Neil Humphreys: Ajax Amsterdam's upset a victory over game's greed
Dutch kids prove money can't buy victory
Those pesky Ajax Amsterdam kids are typical teenagers.
They don't do as they're told. They're making it up as they go along and threatening to throw Planet Football off its axis.
The Dutch were supposed to lose. They had one job to do against Juventus yesterday morning (Singapore time) and that was to respect their elders and bow at the altar of greed.
Cash is king in the Champions League. And no one has more cash than Cristiano Ronaldo, so he rules over the continent like a rich heir with slick hair.
Five Champions League titles were expected to become six.
But Ajax achieved something inspirational in Turin, something beyond their unexpected 2-1 win. They turned the natural order upside down.
Wealth didn't win.
Money didn't buy Juve a place in the final four. Genuine idealism triumphed over the annual shopping sprees of Europe's most gluttonous autocrats.
Holland's emphasis on youth development and constant attacking, pioneered by Total Football advocates in the '70s and then exported to the world via Johan Cruyff's Barcelona, has somehow prevailed in today's Champions League.
It's a mission so impossible that Tom Cruise might as well be sitting alongside coach Erik ten Hag in the dugout.
The Ajax model isn't new, for either club or country.
They reached the semi-finals in 1997 with a similar style and PSV Eindhoven made the final four in 2005 - the last Dutch side to do so until yesterday.
But to compare eras is to compare apples and oranges, or an entire apple orchard with the Oranje. The gap in resources is simply too vast.
Ronaldo was bought to win the Champions League for a fee of 100 million euros (S$153m) - about 10m euros more than Ajax's annual revenue.
The Dutch club's total wage bill is four million euros less than what the Juve striker makes before tax. He's literally worth more than the entire team that defeated him.
But it was a treat to watch an effervescent side skip around bulging wallets to throw every cliche out with the Old Lady of Turin.
To get a taste of the hypocrisy, just consider the fallout from Manchester United's exit on the same day.
Ole Gunnar Solskjaer, the manager hired on the promise of a return to the "United Way" of youth development and endless attacking (in other words, the template laid down by Ajax) now needs money, pots of the stuff.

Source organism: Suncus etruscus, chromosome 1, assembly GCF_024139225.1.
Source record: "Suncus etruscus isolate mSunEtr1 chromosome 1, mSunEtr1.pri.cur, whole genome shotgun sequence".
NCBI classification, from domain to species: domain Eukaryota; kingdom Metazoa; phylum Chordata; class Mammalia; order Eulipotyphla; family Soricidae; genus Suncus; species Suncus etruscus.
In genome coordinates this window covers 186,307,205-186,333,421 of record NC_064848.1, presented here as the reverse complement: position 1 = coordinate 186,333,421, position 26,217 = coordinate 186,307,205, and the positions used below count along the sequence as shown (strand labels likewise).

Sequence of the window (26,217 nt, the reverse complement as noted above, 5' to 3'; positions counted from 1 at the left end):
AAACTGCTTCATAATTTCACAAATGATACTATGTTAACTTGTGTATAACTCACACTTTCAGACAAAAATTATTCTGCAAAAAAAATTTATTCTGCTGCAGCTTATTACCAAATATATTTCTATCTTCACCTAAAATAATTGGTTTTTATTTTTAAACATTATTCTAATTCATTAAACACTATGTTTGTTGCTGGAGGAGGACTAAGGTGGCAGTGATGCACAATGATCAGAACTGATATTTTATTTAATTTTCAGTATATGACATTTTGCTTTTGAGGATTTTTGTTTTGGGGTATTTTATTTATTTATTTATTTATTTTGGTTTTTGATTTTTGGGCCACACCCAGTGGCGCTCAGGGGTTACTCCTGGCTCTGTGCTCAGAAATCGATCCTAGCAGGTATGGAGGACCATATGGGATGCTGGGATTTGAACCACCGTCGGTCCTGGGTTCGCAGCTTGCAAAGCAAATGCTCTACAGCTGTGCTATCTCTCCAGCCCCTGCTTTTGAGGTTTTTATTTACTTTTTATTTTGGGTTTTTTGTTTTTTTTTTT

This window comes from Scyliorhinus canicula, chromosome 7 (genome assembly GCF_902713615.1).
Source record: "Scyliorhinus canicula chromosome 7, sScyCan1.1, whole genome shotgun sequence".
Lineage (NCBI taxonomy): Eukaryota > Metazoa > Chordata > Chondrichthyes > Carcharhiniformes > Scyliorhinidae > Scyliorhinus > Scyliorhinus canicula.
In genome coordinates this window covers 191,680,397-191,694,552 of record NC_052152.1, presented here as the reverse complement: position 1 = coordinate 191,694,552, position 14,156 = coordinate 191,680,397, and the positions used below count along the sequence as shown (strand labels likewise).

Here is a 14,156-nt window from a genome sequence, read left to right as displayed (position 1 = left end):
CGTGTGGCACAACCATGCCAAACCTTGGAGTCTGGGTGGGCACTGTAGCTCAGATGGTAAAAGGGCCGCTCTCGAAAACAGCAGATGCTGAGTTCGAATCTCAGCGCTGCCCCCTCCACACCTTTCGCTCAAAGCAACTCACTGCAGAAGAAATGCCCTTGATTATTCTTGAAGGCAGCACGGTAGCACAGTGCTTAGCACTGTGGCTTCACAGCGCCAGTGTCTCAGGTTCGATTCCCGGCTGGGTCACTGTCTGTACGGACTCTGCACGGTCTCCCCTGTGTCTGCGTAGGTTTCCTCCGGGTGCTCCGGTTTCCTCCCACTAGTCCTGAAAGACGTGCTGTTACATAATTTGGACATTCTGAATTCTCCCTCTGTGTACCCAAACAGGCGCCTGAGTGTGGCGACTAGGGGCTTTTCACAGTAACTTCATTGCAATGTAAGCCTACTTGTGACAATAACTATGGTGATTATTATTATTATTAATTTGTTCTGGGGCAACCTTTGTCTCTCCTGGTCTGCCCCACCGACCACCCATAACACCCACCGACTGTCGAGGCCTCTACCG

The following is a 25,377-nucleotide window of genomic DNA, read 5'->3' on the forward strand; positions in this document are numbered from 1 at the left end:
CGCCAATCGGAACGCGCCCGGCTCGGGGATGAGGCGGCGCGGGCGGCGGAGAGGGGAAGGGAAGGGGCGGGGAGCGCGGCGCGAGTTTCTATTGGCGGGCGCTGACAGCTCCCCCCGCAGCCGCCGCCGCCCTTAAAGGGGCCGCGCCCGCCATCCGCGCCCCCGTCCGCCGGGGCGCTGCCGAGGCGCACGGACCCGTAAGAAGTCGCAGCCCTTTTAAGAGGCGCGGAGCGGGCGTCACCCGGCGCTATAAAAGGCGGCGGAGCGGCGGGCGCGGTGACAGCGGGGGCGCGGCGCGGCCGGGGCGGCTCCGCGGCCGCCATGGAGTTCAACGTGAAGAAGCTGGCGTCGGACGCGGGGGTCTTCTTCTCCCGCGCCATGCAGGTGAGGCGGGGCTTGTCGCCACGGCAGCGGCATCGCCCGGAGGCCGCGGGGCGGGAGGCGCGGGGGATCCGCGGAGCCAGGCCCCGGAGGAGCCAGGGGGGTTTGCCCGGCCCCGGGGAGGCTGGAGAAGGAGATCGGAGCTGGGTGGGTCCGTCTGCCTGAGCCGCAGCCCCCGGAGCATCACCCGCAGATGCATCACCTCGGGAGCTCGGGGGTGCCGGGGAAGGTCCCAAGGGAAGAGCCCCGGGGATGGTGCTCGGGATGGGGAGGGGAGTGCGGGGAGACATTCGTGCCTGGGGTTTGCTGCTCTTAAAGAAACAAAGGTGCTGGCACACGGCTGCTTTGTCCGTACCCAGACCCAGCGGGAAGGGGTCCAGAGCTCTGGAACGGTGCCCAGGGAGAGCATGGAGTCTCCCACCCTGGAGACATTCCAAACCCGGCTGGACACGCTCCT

It's £200 million (S$354m), no, £300 million, no, it's half a billion, according to any number of features calling for Solskjaer to follow the same path as Jose Mourinho, Louis van Gaal and almost every other manager currently operating at the rarefied levels of blank-cheque football.
But Ajax have ridiculed such lazy thinking by bridging the rich-poor divide with a long-term philosophy rather than a panic-stricken dash around the transfer market.
Matthijs de Ligt, who scored the match-winner, is an academy graduate. He's also the 19-year-old captain of a Champions League semi-finalist.
Anthony Martial and Marcus Rashford are both in their early 20s and still struggling to turn teenage potential into pedigree, which was arguably the fault of English Premier League managers not blessed with Ajax's indifference to birth certificates.
Age is an irrelevance. Ability trumps all other considerations.
Six of Ajax's starters were 23 or under, many of whom would struggle for game time in the English Premier League.
The likes of Chelsea are criticised for not nurturing their academy graduates with enough first-team opportunities.
Ajax fielded four against Juve (five if Daley Blind is included, a 29-year-old veteran once written off at United, but now indispensable at centre-back).
Ajax's homegrown talents aren't just selected. They are liberated, sent out with like-minded recruits to wreak havoc, loosely following a fluid concept of total football and zero fear.
Brazilian David Neres, 22 and Moroccan Hakim Ziyech, practically an old man at 26, operated either side of their star turn, Donny van de Beek.
He nipped between Juventus' household names like a squirrel scampering between statues in a park, playing with a confidence that was contagious. He turns 22 today.
Ajax weren't overawed by their opponents, the venue or the occasion, swopping passes as if they were schoolmates knocking a ball around, which they essentially were.
As their academy forged close relationships, the kids developed a telepathic understanding that is never guaranteed in the transfer market.
It is an understanding that has seen them hold Bayern Munich twice in the group stage (1-1 away and 3-3 at home) and guided them past Real Madrid at the Bernabeu (4-1) and Juventus at the Allianz Stadium.
Those clubs had superior bank balances, but an inferior concept.
Whatever happens next, Ajax have already defeated the idea that the road to Champions League glory must always be paved with gold.